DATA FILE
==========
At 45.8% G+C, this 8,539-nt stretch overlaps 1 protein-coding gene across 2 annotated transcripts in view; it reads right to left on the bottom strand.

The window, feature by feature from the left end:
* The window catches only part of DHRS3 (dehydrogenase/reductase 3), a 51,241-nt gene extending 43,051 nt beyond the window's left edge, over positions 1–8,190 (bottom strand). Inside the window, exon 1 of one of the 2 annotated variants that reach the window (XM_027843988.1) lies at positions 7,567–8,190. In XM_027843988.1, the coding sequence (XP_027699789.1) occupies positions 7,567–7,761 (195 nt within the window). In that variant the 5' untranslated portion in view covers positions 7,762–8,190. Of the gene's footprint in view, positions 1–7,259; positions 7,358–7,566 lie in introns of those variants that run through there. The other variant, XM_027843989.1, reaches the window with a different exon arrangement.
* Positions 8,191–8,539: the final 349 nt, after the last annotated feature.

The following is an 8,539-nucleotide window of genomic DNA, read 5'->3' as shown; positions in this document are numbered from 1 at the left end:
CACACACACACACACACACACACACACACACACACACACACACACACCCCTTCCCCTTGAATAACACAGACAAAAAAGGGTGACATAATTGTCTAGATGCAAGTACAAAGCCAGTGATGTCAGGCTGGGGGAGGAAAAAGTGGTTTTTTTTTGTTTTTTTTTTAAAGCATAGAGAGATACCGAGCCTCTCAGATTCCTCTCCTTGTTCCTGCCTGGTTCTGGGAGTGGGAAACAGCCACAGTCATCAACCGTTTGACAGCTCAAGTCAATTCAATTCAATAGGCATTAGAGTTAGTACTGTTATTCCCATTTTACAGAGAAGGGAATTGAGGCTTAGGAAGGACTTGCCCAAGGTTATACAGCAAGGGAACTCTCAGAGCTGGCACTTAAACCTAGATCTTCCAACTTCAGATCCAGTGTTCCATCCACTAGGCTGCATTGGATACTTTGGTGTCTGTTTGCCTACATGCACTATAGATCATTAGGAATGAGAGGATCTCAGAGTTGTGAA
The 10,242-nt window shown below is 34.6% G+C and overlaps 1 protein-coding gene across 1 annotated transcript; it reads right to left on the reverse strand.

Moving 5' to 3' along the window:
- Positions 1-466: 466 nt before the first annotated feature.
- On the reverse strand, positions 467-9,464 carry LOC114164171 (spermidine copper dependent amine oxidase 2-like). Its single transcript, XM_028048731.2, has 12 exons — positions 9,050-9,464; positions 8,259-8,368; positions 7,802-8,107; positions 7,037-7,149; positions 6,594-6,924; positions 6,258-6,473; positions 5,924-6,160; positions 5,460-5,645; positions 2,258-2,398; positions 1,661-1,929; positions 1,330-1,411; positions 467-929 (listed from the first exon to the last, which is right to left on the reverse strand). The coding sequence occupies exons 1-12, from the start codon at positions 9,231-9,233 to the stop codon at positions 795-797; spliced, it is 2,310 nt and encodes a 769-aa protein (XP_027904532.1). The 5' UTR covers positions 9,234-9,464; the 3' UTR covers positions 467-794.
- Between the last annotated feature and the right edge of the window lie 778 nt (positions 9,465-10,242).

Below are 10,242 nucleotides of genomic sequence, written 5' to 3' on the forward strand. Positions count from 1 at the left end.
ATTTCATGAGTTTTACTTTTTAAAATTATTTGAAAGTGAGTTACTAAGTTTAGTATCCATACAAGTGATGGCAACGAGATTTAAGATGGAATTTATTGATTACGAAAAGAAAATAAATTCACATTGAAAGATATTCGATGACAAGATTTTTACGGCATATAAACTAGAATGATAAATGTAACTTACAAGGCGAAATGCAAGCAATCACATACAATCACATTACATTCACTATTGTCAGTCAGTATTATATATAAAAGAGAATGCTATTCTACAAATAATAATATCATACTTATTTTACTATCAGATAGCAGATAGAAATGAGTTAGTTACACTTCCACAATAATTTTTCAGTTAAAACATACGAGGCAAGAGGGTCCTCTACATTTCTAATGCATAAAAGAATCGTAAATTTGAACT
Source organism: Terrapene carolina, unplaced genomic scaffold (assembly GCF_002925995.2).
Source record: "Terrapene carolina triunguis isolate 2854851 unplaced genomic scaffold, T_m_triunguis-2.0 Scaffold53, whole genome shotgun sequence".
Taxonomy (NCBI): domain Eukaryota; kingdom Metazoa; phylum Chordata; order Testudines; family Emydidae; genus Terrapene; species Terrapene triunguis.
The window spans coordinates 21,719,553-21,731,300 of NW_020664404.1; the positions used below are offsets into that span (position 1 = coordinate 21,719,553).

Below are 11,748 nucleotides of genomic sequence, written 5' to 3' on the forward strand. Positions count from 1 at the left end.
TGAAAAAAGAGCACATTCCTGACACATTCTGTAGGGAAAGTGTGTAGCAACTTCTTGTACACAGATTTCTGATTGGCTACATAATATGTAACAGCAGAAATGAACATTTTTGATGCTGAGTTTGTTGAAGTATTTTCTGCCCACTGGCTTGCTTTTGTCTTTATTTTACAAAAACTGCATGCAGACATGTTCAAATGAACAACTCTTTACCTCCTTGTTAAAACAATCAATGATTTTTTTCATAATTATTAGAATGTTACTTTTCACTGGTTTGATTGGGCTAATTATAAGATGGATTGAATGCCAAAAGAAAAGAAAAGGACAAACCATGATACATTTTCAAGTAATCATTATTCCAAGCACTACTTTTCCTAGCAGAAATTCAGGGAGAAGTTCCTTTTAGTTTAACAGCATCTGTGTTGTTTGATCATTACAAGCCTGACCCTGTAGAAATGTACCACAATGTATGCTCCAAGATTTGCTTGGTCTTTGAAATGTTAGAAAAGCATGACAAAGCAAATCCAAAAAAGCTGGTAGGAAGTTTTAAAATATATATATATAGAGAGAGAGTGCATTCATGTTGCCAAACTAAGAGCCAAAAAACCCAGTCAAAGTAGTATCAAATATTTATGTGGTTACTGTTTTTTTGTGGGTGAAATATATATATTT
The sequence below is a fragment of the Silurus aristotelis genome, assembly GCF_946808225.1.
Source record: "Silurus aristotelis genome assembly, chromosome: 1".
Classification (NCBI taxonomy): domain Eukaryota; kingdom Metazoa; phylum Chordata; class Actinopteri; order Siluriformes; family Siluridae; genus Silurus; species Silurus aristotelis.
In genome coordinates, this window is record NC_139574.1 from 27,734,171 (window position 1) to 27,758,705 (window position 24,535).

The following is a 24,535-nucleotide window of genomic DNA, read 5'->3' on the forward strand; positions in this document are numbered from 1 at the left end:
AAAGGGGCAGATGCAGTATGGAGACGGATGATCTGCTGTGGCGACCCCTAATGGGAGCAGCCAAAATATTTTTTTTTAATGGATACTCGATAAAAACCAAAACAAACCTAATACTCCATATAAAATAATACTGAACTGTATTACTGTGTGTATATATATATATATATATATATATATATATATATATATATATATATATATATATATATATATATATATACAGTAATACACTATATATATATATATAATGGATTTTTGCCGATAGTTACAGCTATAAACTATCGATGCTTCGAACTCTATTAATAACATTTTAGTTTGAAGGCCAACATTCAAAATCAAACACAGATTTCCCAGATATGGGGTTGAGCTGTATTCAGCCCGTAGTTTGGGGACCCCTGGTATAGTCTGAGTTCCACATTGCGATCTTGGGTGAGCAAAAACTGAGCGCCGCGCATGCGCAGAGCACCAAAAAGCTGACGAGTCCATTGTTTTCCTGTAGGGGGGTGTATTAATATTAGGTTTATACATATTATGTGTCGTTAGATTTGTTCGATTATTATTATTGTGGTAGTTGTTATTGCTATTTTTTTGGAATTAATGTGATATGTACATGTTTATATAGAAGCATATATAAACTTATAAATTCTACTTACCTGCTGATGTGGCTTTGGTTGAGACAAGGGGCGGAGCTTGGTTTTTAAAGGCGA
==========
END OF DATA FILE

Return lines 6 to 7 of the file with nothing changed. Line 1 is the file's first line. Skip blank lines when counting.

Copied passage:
CACACACACACACACACACACACACACACACACACACACACACACACCCCTTCCCCTTGAATAACACAGACAAAAAAGGGTGACATAATTGTCTAGATGCAAGTACAAAGCCAGTGATGTCAGGCTGGGGGAGGAAAAAGTGGTTTTTTTTTGTTTTTTTTTTAAAGCATAGAGAGATACCGAGCCTCTCAGATTCCTCTCCTTGTTCCTGCCTGGTTCTGGGAGTGGGAAACAGCCACAGTCATCAACCGTTTGACAGCTCAAGTCAATTCAATTCAATAGGCATTAGAGTTAGTACTGTTATTCCCATTTTACAGAGAAGGGAATTGAGGCTTAGGAAGGACTTGCCCAAGGTTATACAGCAAGGGAACTCTCAGAGCTGGCACTTAAACCTAGATCTTCCAACTTCAGATCCAGTGTTCCATCCACTAGGCTGCATTGGATACTTTGGTGTCTGTTTGCCTACATGCACTATAGATCATTAGGAATGAGAGGATCTCAGAGTTGTGAA
The 10,242-nt window shown below is 34.6% G+C and overlaps 1 protein-coding gene across 1 annotated transcript; it reads right to left on the reverse strand.